CIT Conference Proceedings

1994 CIT Conference Proceedings – Free Preview

Proceedings of the 10th Convention of
Conference of Interpreter Trainers

1994: Mapping Our Course: A Collaborative Venture

Elizabeth A.Winston, Editor | Charlotte, North Carolina

Table of Contents

PART I

  • CASTLES IN THE AIR-  EDUCATIONAL STANDARDS COMMITTEE  Cathy Cogen, Co-Chair 
  • SETTING STANDARDS-KEYNOTE PRESENTATION,CIT 1994 Martha O’Connor, Ph.D., OTRlL 
  • POSITION PAPER: INSTRUCTIONAL CLASS SIZE – CONFERENCE OF INTERPRETER TRAINERS
  • POSITION PAPER: COMMUNICATION AND LANGUAGE – CONFERENCE OF INTERPRETER TRAINERS
  • COMPREHENSIVE ISSUE: LEVELS OF EDUCATION –  ISSUE PAPER: DIFFERENTIATING TRAINING FROM EDUCATION, TECHNICAL FROM PROFESSIONAL –Nancy Frishberg & Sherman Wilcox 
  • ISSUE I: FACULTY QUALIFICATIONS – ISSUE PAPER: WHAT CONSTITUTES A QUALITY FACULTY IN INTERPRETER EDUCATION – Elizabeth A. Winston 
  • RESPONSE –WHAT CONSTITUTES A QUALITY FACULTY? – RESPONSE PAPER: ROLE OF DEAF FACULTY IN AN INTERPRETING TRAINING PROGRAM – Val Dively 
  • ISSUE II: DIVERSITY IN INTERPRETING EDUCATION – ISSUE PAPER: DIVERSITY IN INTERPRETER EDUCATION  – Pat Stawasz 
  • RESPONSE — DIVERSITY
  • RESPONSE — PROFICIENCY  – RESPONSE PAPER: PROFICIENCY Nancy Schweda
  • APPENDIX I — PROFICIENCY- STUDENT COMPETENCIES IN INTERPRETING: DEFINING, TEACHING AND EVALUATING – Roda P. Roberts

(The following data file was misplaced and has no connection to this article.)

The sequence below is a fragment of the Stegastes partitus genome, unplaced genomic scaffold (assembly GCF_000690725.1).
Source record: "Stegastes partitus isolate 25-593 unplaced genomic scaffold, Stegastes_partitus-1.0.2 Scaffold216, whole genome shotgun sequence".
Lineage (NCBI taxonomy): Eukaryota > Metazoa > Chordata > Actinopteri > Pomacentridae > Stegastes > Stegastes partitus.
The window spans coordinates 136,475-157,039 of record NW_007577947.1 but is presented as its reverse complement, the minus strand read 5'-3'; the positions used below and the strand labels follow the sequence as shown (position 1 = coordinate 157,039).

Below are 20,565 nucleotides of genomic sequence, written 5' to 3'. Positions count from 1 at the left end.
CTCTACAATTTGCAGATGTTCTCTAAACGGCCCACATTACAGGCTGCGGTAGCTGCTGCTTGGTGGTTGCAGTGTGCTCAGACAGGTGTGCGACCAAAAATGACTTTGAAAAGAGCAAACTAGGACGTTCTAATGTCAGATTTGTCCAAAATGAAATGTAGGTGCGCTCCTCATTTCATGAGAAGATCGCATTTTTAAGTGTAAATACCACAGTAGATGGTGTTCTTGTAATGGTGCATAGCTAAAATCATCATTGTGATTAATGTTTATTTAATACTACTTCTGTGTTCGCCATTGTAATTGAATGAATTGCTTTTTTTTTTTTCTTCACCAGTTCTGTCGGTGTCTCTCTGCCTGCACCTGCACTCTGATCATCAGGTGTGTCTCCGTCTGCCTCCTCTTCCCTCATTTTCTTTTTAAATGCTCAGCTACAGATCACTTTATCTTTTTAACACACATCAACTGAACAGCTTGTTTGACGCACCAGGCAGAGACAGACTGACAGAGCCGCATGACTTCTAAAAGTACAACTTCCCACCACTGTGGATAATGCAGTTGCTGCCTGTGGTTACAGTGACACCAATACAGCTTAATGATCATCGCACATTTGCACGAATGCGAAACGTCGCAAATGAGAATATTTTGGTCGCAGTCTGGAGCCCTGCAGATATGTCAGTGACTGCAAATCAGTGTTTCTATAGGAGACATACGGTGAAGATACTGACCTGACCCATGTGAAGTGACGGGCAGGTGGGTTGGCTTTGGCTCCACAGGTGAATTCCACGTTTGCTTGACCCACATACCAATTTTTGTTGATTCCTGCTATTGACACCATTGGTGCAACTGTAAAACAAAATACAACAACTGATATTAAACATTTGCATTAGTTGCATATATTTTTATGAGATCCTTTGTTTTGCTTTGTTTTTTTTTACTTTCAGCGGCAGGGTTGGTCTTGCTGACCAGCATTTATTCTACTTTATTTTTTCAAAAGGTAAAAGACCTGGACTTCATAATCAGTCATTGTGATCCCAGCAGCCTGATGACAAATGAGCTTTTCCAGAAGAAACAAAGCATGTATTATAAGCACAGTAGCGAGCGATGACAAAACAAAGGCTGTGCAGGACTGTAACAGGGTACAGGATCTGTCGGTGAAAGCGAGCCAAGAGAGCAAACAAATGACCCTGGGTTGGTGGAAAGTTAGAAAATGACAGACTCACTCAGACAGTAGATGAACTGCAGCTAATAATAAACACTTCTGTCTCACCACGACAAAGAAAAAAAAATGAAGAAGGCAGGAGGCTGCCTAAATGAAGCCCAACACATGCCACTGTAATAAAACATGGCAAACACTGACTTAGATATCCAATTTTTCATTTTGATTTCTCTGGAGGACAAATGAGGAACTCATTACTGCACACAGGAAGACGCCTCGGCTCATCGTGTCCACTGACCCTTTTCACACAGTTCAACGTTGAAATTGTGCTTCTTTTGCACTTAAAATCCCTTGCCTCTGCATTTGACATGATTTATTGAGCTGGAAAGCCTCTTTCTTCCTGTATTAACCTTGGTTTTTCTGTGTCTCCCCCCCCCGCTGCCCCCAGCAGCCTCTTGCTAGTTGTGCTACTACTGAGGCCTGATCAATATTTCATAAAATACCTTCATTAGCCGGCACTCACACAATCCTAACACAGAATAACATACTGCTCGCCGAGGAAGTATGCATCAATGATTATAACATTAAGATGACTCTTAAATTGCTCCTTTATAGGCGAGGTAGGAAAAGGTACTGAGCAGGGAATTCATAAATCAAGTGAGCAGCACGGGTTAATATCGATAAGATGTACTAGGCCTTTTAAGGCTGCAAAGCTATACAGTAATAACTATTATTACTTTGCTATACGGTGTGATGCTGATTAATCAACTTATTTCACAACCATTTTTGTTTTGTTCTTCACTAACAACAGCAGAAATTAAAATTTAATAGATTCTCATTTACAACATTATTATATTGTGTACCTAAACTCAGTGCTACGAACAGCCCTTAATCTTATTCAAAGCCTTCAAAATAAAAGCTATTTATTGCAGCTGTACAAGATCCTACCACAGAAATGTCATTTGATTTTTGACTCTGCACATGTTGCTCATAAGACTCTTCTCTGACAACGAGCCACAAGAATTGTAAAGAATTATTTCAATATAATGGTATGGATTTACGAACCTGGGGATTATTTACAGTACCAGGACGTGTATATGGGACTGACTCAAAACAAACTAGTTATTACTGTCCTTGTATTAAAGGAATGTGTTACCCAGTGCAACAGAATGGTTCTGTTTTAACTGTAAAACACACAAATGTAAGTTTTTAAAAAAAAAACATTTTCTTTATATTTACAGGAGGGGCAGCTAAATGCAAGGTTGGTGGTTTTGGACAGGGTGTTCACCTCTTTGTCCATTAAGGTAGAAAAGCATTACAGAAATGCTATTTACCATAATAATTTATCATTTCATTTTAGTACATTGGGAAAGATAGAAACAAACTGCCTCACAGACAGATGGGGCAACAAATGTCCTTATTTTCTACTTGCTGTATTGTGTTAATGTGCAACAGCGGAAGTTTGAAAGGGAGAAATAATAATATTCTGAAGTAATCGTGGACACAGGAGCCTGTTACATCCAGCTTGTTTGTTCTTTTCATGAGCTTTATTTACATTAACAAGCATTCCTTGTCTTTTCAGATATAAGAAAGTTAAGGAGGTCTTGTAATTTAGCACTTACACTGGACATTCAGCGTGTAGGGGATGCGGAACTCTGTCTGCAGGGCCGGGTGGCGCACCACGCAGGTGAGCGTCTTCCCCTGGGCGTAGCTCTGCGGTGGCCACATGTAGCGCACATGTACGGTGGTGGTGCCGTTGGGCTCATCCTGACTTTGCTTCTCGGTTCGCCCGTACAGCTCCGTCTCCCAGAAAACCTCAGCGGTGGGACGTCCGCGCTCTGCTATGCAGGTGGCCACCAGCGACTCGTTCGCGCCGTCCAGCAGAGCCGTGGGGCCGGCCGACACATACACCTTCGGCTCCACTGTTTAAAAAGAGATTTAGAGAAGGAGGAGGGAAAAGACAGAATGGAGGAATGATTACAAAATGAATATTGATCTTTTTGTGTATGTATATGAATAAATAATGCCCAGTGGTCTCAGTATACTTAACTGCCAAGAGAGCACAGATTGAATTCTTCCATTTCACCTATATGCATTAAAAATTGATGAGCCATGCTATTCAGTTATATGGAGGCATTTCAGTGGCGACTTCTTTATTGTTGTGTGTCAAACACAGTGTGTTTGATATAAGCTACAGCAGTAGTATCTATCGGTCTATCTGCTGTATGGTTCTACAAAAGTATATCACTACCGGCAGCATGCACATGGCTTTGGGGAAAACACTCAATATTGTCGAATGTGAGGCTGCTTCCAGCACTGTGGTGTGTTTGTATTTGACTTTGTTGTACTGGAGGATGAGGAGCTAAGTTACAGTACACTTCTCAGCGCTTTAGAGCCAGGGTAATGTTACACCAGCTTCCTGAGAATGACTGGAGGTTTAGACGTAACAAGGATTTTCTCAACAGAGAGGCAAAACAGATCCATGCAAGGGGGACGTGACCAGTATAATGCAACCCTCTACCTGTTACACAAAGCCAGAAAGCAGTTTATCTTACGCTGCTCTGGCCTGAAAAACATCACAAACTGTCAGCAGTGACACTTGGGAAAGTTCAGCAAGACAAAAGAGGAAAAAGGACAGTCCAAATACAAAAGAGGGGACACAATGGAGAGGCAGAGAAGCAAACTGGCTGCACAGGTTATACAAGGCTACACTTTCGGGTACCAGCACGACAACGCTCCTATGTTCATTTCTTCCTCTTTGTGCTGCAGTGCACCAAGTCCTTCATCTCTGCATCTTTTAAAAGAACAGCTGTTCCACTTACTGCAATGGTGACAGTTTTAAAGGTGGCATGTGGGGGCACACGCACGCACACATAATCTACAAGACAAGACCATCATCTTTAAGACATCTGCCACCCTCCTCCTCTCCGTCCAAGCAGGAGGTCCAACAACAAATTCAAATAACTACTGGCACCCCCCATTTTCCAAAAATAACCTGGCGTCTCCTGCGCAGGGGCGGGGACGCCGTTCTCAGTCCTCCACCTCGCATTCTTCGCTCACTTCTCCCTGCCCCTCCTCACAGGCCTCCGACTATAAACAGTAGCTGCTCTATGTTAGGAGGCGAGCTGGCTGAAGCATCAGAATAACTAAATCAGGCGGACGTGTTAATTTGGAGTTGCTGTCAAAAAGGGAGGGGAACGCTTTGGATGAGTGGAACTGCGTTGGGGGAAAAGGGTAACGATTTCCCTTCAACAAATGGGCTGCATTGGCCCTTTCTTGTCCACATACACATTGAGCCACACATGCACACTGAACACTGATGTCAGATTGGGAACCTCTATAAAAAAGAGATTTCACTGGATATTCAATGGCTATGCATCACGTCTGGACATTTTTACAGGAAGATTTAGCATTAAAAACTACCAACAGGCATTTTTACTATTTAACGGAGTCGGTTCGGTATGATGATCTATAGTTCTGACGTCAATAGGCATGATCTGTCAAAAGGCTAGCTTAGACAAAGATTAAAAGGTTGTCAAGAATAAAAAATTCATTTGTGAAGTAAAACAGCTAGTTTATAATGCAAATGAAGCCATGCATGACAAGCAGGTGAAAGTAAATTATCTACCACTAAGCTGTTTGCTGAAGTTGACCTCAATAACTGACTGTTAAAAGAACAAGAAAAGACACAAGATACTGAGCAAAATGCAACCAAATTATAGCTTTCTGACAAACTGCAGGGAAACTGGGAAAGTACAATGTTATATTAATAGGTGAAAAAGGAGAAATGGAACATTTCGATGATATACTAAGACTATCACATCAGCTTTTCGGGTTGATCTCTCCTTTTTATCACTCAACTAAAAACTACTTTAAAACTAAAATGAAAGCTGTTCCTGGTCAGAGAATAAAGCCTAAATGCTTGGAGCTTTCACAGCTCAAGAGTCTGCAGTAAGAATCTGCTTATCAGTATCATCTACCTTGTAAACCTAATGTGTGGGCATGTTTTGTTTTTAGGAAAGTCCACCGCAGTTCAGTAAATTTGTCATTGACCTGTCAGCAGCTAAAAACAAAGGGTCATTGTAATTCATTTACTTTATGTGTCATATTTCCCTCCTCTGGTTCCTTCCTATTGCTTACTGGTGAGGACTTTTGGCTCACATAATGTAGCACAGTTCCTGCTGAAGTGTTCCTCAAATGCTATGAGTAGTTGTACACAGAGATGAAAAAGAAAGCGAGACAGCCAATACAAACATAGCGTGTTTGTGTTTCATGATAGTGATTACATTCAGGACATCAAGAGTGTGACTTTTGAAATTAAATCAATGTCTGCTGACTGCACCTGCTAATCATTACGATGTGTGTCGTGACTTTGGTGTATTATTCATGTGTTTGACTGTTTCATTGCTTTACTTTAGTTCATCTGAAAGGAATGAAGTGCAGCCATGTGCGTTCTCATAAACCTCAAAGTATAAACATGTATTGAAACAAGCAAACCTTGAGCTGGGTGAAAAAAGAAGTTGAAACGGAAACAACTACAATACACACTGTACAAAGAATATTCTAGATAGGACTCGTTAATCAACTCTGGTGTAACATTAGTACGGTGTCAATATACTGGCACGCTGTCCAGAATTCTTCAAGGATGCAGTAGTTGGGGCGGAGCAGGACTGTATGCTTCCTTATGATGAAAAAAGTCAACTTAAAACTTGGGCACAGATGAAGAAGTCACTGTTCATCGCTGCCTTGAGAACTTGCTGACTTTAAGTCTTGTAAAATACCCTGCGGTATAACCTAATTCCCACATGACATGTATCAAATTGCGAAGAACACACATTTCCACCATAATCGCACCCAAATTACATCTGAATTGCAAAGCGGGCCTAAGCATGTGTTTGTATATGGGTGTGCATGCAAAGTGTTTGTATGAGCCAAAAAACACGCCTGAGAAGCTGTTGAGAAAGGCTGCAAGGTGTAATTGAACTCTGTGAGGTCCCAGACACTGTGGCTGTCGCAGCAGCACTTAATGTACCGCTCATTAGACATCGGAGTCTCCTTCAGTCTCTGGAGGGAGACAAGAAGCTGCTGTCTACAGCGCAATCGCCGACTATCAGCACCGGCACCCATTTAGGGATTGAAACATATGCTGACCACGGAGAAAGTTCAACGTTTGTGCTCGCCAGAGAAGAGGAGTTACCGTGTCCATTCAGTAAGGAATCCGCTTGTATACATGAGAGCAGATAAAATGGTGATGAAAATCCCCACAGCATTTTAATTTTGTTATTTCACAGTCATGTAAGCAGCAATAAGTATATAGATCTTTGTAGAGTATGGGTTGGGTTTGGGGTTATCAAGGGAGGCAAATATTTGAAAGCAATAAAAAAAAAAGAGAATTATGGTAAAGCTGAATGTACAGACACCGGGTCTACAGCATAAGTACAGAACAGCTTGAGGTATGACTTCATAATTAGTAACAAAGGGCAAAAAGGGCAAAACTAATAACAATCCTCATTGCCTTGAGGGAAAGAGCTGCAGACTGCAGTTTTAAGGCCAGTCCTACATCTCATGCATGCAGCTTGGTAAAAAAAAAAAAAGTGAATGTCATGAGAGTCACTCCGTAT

• ISSUE IV: ENTRY LEVEL TO THE PROFESSION – No Author 
  • RESPONSE — ENTRY LEVEL TO THE PROFESSION – RESPONSE PAPER # I : THE “READINESS-TO-WORK GAP” Carol J. Patrie 
  • RESPONSE — ENTRY LEVEL TO THE PROFESSION – RESPONSE PAPER #2: A RESPONSE TOTHE “READINESS-TO-WORK GAP” Linda Stauffer
  • RESPONSE — ENTRY LEVEL TO THE PROFESSION – RESPONSE PAPER #3: START WITH THE END IN MIND Rebecca Robinson  
  • RESPONSE — ENTRY LEVEL TO THE PROFESSION – RESPONSE PAPER #4: INTERNSHIP, PRACTICUM, FIELDWORK, MENTORING Nancy Frishberg 
  • APPENDIX I — ENTRY LEVEL TO THE PROFESSION – ISSUES IN THE ANALYSIS OF CHANGE IN HIGHER EDUCATION ASSESSMENT Marcia Mentkowski 

PART II

  • ASSESSING SECOND LANGUAGE LEVELS OF INTERPRETERS ChristineMonikowskiPhD
  • ENGLISH TO ASL TRANSLATION: TEACHING TECHNIQUES AND MATERIALS Val Dively 
  • ASSESSING ENGLISH TO ASL INTERPRETATIONS IN AN OBJECTIVE MANNER Marty M. Taylor, Ph.D. 
  • MENTORSHIP: A TRUE COURSE IN COLLABORATION – THE RITC REGION IX MENTORSHIP PROGRAM Tracy Schneider Clark 
  • EFFECTIVE SCREENING PROCEDURES FOR ENTERING STUDENTS IN INTERPRETER EDUCATION Jan Humphrey 
  • A STUDY TO DETERMINE THE EFFECTIVENESS OF TWO DIFFERENT KINDS OF INTERPRETING Dr. Sue Livingston, Bonnie Singer, & Dr. Theodore Abramson 
  • INTERPRETER DISCOURSE: ENGLISH TO ASL EXPANSION – Shelley Lawrence 
  • DIALOGUE VIDEOJOURNALS: CONNECTING TEACHER & STUDENT THROUGH INTERACTIVE COMMUNICATION Eve Adelman West 
  • THE PORTRAYAL OF SIGN LANGUAGE INTERPRETERS IN THE MEDIA Linda A. Siple 
  • RID CERTIFICATION MAINTENANCE  Ray James, M Ed., IClTC 
  • A CONVERSATION: WRITTEN FEEDBACK WHILE TEAM INTERPRETING Risa Shaw 

PROGRAM  NOTES

  • APPLYING HIGHER ORDER THINKING SKILLS AND COOPERATIVE EDUCATION TO INTERPRETER EDUCATION  Jan Humphrey 
  • RESPONSIBILITIES OF EDUCATIONAL SIGN LANGUAGE INTERPRETERS IN K-12 PUBLIC SCHOOLS IN KANSAS, MISSOURI AND NEBRASKA Bernhardt E. Jones, Ed. D., C. S. C.